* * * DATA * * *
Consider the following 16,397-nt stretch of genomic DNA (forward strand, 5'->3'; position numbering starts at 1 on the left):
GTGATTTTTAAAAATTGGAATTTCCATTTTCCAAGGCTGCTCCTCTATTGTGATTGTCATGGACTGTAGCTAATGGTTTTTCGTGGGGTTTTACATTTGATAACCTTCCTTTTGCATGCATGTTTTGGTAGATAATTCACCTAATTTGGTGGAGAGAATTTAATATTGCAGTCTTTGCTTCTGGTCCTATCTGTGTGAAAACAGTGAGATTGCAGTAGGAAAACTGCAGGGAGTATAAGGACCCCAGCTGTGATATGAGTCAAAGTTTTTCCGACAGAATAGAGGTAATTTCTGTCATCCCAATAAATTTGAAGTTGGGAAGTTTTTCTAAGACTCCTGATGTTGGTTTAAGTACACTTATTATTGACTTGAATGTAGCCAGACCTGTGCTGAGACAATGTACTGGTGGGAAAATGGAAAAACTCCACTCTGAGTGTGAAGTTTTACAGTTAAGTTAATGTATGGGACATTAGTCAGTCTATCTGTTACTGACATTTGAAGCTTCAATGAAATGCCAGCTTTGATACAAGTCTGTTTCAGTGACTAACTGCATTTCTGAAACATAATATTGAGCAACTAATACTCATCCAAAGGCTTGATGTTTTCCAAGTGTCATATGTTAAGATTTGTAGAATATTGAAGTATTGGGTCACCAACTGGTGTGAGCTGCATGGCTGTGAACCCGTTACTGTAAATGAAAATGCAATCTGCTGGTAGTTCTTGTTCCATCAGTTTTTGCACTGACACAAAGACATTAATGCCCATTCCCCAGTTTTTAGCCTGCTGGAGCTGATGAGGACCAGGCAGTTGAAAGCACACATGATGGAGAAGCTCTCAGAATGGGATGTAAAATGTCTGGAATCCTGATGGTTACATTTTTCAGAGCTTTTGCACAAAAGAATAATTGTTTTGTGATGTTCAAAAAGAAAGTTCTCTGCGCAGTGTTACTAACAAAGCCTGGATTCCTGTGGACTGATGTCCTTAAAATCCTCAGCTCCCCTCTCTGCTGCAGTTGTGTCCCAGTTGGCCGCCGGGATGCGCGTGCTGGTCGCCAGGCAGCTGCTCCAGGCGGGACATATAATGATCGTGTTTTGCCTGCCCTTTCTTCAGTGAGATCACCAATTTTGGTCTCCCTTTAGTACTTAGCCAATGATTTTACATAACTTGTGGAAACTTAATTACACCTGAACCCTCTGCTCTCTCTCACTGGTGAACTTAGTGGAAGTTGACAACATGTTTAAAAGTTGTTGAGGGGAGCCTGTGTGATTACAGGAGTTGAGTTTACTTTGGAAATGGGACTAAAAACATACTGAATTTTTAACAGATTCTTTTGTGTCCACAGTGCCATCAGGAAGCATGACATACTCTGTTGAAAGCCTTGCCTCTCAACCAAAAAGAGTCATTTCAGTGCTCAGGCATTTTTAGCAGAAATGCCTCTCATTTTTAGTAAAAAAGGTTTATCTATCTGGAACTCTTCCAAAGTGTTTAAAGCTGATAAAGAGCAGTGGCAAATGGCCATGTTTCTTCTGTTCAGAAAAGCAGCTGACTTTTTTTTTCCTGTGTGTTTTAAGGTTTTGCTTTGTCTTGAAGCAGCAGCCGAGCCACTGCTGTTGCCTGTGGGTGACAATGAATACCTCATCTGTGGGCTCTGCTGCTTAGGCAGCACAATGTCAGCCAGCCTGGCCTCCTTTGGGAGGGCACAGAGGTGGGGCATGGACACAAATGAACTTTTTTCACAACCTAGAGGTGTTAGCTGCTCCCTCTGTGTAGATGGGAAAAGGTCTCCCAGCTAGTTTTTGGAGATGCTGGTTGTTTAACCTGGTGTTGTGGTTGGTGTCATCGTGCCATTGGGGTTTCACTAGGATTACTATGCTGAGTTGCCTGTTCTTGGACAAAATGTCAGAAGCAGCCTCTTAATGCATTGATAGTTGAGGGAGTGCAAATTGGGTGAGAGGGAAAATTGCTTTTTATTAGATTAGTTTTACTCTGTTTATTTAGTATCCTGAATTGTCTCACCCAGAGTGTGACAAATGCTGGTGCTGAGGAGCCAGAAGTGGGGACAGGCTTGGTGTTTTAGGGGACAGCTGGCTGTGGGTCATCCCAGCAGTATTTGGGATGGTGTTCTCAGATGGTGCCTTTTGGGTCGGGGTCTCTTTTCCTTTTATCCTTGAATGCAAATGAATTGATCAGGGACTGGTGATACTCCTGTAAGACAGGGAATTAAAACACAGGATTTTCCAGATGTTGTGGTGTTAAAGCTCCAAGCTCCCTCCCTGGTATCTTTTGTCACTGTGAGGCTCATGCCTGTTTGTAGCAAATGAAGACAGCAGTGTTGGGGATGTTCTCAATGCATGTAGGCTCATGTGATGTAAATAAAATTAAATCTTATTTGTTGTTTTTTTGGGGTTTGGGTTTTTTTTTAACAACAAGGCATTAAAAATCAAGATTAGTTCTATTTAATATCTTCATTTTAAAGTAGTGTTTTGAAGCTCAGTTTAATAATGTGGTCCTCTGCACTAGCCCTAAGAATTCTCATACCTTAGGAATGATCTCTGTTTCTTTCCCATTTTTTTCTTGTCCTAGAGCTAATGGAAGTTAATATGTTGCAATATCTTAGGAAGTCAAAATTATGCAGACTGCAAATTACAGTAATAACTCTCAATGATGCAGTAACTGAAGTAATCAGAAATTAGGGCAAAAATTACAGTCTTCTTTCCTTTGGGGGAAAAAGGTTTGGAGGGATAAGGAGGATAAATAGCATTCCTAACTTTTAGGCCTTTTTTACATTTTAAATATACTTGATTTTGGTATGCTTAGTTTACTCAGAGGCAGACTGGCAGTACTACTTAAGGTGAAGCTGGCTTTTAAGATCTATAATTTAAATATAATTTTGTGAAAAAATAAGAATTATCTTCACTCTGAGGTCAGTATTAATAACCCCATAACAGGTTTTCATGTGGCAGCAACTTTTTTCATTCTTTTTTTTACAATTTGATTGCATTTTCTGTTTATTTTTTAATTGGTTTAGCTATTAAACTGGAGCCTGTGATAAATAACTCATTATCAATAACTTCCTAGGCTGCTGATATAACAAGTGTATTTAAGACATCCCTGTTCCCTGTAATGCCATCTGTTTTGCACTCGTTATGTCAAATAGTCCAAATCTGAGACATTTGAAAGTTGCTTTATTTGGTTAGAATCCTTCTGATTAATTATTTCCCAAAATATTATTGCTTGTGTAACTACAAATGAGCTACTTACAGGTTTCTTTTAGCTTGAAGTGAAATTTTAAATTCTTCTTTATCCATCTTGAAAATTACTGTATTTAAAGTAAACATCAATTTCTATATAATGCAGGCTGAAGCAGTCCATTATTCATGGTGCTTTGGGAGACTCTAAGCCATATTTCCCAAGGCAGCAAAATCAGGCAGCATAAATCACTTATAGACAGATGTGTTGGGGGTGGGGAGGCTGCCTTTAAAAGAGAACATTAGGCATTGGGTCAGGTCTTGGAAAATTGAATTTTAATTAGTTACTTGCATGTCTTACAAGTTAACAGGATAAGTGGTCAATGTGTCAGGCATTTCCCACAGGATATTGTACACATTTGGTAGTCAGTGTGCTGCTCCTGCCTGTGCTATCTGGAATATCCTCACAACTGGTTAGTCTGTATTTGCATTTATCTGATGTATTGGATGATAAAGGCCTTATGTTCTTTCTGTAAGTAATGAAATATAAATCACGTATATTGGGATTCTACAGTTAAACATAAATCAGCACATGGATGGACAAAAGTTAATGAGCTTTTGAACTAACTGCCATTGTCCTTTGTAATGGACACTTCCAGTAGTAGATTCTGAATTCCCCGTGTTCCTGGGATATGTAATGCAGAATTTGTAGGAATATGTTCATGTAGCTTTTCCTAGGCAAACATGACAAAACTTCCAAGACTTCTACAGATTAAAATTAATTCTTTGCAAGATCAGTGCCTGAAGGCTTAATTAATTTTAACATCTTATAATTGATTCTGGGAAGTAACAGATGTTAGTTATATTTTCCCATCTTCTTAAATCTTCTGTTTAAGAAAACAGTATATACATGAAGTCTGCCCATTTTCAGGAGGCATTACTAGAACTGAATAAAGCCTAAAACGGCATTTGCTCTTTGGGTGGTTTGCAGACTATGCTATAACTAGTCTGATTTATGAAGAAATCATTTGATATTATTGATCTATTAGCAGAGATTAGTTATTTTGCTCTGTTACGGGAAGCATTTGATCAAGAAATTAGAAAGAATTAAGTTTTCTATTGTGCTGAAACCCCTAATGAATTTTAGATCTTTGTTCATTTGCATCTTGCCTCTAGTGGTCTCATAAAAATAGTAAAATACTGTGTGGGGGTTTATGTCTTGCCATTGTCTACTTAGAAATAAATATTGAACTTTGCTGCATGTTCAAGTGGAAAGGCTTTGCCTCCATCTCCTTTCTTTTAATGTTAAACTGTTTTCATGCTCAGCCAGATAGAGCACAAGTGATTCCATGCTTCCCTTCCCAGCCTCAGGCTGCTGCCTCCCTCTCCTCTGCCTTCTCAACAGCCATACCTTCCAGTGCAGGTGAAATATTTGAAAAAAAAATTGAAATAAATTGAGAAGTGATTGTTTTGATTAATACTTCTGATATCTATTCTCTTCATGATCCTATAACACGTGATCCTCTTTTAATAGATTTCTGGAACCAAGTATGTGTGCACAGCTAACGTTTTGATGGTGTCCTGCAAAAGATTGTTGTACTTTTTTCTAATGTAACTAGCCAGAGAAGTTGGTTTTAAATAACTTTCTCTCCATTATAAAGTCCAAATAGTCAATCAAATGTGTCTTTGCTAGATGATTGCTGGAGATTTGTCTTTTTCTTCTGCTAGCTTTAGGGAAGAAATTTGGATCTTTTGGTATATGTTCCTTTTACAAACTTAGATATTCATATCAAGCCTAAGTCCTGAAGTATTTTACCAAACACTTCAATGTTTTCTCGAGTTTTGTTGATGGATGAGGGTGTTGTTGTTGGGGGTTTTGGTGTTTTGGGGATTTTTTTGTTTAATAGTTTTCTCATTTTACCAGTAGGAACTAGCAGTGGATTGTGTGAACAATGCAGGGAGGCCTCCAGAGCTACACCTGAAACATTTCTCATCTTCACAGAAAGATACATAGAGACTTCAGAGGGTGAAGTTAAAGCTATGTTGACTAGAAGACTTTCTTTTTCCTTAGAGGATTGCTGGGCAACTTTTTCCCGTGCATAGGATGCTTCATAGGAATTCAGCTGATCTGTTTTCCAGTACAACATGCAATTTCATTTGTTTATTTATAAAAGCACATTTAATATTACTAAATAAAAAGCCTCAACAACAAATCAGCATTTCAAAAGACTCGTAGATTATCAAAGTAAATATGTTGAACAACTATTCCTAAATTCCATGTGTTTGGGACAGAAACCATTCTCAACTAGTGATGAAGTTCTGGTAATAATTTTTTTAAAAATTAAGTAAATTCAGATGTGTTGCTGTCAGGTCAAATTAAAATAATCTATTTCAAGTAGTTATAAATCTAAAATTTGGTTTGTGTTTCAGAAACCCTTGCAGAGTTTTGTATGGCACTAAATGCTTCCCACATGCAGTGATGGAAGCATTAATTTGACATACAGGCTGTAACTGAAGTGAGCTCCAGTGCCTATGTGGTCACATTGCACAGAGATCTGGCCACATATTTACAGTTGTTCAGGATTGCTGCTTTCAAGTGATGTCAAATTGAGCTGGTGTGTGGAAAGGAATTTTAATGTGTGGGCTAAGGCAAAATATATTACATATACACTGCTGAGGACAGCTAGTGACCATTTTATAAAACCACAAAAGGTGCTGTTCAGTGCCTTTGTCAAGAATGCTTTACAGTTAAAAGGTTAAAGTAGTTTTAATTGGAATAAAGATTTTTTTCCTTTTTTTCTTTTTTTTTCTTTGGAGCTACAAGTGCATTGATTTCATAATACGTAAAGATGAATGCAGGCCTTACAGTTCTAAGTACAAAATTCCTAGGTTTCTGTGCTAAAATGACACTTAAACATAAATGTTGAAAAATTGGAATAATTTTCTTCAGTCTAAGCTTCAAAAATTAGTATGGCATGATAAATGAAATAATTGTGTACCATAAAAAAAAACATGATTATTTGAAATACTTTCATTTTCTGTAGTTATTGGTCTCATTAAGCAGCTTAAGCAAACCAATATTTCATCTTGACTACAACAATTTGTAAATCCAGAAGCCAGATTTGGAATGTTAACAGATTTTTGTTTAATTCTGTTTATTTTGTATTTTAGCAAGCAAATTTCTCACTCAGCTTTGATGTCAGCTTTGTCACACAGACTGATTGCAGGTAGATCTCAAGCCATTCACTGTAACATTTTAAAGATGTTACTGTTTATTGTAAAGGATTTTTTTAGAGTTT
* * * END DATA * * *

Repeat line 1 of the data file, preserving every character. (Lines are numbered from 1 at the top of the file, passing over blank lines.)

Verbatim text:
Consider the following 16,397-nt stretch of genomic DNA (forward strand, 5'->3'; position numbering starts at 1 on the left):